Triggers

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I have a friend who has a colony of feral cats living close to his house – well, practically right outside his house. He feeds them – a bit – but mostly they are on their own. He lives in the country, well away from his neighbours and his property is also home to hawks, coyotes and weasels. Not surprisingly, the number of cats goes up and down over the course of the year, reaching their peak at about this time of year.

Most of the cats are pretty skittish. Most will accept food but won’t be touched. A few, especially the younger ones are a bit friendlier and will purr and accept pats. One black and white kitten was particularly cuddly. Was.

Recently a relative was visiting with his dog. The dog had had previous run-ins with the cats and had not come out well. This time he chose his target well. He killed the friendly kitten.

When my buddy told me about it, I was upset and angry. I told him I would have kicked hell out of the dog. At the very least that dog should have been muzzled. I’ve thought of that little kitten several times since then and it still upsets me.

So why did I tell you that? Some of you are probably as upset as I was. Some of you might now be upset, angry, grief-stricken, remembering when one of your pets died. Some of you probably feel I should have warned you.

I should have started off by saying: Trigger Warning – dead cat. But I didn’t. On purpose.

Being upset by life is part of the process of living. It also part of the process of finding your moral centre. Confronting events or ideas that upset you help define who you are. To some extent the desire to avoid them is understandable. I certainly turn away from racist or misogynistic remarks and from those who make them. But turning away does not make them go away.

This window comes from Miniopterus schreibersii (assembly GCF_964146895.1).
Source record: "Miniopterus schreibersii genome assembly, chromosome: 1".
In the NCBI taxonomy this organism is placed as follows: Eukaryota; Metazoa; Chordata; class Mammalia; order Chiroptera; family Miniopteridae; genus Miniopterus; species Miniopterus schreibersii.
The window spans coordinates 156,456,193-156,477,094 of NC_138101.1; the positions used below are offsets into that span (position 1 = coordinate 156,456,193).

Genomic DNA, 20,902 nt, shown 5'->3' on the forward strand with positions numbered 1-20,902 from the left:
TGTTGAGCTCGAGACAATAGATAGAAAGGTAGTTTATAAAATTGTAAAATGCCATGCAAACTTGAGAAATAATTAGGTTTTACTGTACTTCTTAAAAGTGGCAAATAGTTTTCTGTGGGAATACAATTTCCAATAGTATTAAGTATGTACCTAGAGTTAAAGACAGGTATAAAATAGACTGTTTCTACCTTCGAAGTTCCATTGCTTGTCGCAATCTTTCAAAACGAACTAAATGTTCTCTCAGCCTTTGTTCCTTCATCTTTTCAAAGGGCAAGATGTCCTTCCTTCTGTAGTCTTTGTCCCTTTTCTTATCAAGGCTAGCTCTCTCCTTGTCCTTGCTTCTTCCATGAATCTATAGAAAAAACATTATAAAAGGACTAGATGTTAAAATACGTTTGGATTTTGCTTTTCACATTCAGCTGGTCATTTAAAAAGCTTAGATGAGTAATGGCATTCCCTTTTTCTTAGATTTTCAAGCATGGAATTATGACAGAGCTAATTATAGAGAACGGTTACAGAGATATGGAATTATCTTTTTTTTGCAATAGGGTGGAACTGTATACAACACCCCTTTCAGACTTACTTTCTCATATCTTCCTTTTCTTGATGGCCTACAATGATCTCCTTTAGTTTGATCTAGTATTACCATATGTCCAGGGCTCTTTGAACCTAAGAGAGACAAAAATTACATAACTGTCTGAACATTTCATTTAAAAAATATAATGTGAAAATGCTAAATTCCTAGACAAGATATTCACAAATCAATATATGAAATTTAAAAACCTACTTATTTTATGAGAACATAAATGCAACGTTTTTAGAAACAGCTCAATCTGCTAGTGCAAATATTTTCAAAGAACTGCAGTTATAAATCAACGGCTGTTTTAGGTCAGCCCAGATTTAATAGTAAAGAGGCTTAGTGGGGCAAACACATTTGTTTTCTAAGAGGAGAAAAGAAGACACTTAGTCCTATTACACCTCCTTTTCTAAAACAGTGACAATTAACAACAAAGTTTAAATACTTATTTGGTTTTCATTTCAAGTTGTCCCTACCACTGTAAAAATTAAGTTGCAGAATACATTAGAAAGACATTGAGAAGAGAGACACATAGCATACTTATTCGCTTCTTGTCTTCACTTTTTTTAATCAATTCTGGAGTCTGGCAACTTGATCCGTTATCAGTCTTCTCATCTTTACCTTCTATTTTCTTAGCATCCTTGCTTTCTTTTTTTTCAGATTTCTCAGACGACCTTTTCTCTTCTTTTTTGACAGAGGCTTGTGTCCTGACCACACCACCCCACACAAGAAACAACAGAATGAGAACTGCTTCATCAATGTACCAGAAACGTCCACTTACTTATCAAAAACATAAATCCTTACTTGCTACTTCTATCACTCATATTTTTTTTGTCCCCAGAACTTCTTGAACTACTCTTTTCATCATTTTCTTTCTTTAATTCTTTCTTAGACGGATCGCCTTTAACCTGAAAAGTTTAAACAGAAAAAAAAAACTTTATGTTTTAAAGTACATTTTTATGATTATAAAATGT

Not that some people haven’t been badly traumatized and need help to get over their pain. Sometimes that means protecting them or letting them protect themselves from painful reminders. But sometimes they need to confront their pain and figuring out what it is about the world that you need to try to change.

A couple of years ago (has it really been that long?) I witnessed the shooting of Nathan Cirillo at the War Memorial. It made it hard to go to work – to be anywhere near the memorial or even Parliament Hill. I was diagnosed with PTSD. I also had mild depression, compounded by anxiety. For the former, the treatment was straight forward enough. My doctor told me to go to the site of the shooting every day until I could define it as a safe place. I had to exercise agency to reclaim that place for myself. Avoiding it would have made my condition worse and made it last longer.

The depression and anxiety was another thing. Those I needed to work through rationally and slowly, identifying the things that made me feel that way and figuring out alternative narratives or possible actions that would resolve them. It was a real thing and it gave me insight into what people who have faced much worse go through. Sometimes alternative narratives are hard to find; actions hard to take.